We ought to pray for ourselves and for our kin, that God will afflict the comfortable and comfort the afflicted.
Amen.

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Sunday, November 06, 2016

Sermon: The Election and Eternity



There were two brothers, not always the best of friends, but they usually got along okay. They owned a garage together, did brake repair, emissions testing, oil changes, stuff like that.
Whenever a customer would come in for custom and detail work, whichever brother was there would do the job and keep the profit.
Well, one of the brothers started to tell customers to come in for that type of stuff when his brother wasn’t around, so he’d get the work.
I’m sure you can imagine what happened next, the second brother eventually caught on, and it all blew-up.
They sold the garage and never talked to one another again,
they became enemies.
When the first brother died the second didn’t even attend his funeral.
It was a shame for the whole family.
And today, as we consider Jesus’ blessings and woes, his call to love our enemies and do to others as we would have them do to us
—on this All Saints Sunday,
only a few days before the election,
I would like to preach to you about The Election, and Eternity. The Election, and Eternity.
Let us pray

“Blessed are the poor, hungry, weeping, hated. Cursed are the Rich, Full, Laughing, Loved.”
This here is Luke at his most basic level, the Good News of Jesus brings reversal.
As little Mary sings at the beginning of this Gospel, her child will topple kings from their thrones,
the lowly will be blessed,
the proud will be scattered,
the hungry fed,
the rich left empty.
Yes, a Gospel of reversal.
Immediately before Jesus’ sermon here, he heals the crowd. Those most vulnerable, the possessed and sickly, meet Jesus in a profound and life changing way. And there is something to that…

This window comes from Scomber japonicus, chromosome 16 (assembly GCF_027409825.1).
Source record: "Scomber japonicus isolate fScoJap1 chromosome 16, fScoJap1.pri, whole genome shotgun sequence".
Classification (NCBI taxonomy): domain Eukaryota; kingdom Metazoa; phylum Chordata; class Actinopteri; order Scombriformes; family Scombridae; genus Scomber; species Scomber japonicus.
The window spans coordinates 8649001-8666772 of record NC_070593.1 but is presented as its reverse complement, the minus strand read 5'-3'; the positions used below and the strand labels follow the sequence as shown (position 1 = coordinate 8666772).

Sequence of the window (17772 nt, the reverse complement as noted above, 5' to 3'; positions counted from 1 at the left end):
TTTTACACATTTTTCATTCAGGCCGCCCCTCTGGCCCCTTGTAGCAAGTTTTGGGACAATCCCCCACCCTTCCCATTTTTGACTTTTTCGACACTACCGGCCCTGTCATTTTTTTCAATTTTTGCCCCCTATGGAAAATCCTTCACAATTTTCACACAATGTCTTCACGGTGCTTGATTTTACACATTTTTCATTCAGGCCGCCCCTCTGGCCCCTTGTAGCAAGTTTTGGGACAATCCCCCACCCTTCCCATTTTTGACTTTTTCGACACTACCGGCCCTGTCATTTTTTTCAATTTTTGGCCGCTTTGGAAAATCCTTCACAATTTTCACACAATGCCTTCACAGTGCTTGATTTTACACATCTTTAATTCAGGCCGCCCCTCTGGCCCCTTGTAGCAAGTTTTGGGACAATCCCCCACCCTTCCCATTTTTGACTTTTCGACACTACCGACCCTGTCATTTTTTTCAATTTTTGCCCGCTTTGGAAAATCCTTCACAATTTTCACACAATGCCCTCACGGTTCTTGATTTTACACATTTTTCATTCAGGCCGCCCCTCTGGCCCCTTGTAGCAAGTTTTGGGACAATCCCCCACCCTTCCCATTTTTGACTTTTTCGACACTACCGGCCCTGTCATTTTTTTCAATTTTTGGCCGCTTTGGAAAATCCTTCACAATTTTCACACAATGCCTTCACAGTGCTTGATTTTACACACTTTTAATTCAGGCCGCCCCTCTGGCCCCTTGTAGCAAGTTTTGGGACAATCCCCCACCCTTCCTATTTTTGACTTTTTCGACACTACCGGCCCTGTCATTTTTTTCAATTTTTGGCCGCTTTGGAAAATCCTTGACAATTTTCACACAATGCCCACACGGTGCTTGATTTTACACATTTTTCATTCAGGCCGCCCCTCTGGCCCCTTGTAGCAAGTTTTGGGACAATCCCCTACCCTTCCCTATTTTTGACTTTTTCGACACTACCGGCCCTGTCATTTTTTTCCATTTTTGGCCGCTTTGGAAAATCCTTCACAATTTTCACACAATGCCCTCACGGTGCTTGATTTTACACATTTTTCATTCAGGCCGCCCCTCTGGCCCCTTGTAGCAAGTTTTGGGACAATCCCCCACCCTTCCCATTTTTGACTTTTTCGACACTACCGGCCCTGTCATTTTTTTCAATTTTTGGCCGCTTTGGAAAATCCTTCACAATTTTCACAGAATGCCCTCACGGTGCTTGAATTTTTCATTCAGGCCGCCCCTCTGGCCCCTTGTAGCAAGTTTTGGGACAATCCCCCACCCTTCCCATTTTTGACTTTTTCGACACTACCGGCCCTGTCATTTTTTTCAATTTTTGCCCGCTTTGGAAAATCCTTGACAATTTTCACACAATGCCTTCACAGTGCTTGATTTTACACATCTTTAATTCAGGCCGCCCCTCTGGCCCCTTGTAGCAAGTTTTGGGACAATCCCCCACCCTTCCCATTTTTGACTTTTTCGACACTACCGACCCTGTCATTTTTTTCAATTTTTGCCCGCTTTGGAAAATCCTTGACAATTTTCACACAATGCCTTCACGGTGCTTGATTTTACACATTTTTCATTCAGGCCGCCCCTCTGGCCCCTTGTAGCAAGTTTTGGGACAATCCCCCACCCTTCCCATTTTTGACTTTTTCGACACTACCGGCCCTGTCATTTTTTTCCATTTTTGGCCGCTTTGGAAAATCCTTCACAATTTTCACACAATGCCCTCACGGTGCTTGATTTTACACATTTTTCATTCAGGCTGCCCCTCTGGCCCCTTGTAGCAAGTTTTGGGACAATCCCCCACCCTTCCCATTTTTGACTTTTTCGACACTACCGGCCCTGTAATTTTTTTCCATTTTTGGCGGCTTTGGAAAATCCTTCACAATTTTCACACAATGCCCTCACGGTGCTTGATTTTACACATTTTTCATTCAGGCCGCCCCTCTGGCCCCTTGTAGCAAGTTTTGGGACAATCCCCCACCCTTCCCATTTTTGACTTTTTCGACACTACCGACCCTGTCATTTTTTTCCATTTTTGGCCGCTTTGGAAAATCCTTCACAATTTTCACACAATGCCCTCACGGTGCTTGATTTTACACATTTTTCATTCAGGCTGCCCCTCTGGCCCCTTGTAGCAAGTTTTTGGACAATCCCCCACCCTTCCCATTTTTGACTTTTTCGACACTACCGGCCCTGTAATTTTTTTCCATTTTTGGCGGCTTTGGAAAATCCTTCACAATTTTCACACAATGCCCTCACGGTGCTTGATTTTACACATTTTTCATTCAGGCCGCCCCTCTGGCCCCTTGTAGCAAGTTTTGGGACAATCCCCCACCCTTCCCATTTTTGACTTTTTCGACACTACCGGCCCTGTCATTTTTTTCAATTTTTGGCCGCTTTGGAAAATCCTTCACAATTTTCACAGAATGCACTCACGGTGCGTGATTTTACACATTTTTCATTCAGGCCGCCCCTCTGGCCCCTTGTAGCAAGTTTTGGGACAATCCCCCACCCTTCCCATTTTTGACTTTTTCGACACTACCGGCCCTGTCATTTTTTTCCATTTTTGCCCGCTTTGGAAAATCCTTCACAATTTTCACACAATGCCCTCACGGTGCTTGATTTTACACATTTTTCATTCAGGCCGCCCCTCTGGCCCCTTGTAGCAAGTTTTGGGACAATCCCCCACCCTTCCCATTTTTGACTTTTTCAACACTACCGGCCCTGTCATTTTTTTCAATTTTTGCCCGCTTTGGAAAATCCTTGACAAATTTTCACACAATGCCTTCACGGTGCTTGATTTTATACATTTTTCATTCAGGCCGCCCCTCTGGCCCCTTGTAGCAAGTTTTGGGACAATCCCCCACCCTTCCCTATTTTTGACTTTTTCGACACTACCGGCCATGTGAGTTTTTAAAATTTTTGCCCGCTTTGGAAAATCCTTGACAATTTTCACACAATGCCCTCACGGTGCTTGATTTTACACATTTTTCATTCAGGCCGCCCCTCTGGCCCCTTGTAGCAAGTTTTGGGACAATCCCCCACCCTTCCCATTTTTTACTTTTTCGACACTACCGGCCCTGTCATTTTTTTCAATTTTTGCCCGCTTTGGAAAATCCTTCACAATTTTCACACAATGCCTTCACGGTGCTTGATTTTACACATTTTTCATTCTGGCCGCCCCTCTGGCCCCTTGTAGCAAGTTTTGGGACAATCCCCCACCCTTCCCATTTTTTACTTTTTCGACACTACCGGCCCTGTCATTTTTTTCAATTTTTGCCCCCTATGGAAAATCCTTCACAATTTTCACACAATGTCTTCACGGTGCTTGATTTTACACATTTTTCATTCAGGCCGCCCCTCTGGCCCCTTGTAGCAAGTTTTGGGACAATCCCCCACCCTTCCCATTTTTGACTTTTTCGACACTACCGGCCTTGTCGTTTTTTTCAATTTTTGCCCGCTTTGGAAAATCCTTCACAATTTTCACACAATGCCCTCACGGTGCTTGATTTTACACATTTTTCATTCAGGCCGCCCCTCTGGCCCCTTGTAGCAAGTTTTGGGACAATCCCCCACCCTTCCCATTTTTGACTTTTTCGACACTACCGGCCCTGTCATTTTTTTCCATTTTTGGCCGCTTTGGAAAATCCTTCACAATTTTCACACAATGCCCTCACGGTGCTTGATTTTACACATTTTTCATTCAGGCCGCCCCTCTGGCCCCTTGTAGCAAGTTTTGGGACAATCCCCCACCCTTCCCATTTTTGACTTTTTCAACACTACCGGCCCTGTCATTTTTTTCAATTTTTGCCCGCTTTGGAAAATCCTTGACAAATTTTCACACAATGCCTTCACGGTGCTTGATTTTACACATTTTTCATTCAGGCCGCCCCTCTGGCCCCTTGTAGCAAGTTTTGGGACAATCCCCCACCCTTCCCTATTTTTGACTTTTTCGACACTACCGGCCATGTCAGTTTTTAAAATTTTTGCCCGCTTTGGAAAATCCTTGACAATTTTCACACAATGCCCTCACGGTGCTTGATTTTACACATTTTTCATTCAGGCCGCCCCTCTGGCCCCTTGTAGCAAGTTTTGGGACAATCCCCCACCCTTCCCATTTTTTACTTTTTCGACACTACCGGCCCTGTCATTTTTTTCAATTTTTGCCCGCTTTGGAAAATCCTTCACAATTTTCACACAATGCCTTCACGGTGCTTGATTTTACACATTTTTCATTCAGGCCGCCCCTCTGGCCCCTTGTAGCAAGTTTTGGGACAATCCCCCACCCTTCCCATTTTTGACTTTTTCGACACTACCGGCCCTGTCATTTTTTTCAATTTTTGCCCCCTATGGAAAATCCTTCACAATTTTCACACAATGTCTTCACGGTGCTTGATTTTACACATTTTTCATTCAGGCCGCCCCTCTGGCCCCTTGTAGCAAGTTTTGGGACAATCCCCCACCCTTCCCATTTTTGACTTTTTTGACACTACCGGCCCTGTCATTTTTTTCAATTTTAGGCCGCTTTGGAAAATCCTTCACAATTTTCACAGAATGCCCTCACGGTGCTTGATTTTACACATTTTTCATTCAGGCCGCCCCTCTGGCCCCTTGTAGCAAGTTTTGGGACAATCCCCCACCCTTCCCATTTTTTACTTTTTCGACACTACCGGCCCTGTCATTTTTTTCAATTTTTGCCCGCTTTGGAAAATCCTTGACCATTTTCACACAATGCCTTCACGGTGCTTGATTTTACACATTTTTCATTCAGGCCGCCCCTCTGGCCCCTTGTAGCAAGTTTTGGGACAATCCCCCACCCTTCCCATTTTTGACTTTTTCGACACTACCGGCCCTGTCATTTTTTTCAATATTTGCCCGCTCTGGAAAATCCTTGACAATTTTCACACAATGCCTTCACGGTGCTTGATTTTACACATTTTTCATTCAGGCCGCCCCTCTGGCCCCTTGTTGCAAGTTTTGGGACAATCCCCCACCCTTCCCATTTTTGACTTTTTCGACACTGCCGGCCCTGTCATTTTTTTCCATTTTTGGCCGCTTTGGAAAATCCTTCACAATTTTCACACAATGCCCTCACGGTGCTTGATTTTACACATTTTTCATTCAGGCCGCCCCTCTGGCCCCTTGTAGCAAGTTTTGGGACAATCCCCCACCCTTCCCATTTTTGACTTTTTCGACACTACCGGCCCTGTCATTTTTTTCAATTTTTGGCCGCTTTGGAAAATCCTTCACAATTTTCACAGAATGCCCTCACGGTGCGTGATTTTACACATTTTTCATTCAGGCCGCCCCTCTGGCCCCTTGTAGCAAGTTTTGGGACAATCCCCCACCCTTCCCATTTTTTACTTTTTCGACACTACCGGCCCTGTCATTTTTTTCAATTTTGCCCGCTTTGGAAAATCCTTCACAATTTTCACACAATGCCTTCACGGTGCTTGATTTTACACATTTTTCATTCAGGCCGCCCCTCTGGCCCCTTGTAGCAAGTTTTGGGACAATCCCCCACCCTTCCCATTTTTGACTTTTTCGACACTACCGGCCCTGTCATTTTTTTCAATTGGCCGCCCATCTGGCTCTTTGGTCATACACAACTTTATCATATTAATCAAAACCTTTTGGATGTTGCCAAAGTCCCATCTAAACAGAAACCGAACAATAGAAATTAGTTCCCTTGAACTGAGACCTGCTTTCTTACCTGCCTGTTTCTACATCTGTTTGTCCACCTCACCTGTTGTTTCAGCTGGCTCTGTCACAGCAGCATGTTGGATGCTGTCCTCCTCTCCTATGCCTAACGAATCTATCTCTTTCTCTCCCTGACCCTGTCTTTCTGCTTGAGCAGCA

when we’re in need, we are more likely to notice Jesus doing something.
When vulnerable, we’re more likely to embrace transformation. Truly, the poor, hungry, weeping, and hated are uniquely blessed when they encounter God’s riches, fullness, comfort, and embrace.

Additionally though, there is something profoundly jarring about these blessings and curses. They make us do a double take,
ask what blessing means,
what our own lives do to bless or curse the vulnerable.
Make us wonder if we’ve prioritized the wrong things, and what we thought were curses are blessings and what we thought were blessings are curses.
If we have any idols sitting in our back pocket, things we’re absolutely sure of, that aren’t the promises of God, we lose them here. Jesus’ words shake us and make us say those very uncomfortable words, “maybe I’m wrong.”
          I think about fighting with a pastor when I was in 4th grade and just read the whole bible, all on my own with no help from anyone
—I insisted that the most interesting book in the Bible was the book of Job (wrong)… and I wouldn’t let him correct my pronunciation—I knew it couldn’t be the book of Job (right)…
maybe I’m wrong—a little humility goes a long way.
          Maybe I’m wrong about riches and poverty, fullness and hunger, mourning and joy, maybe I’m wrong about loving and hating!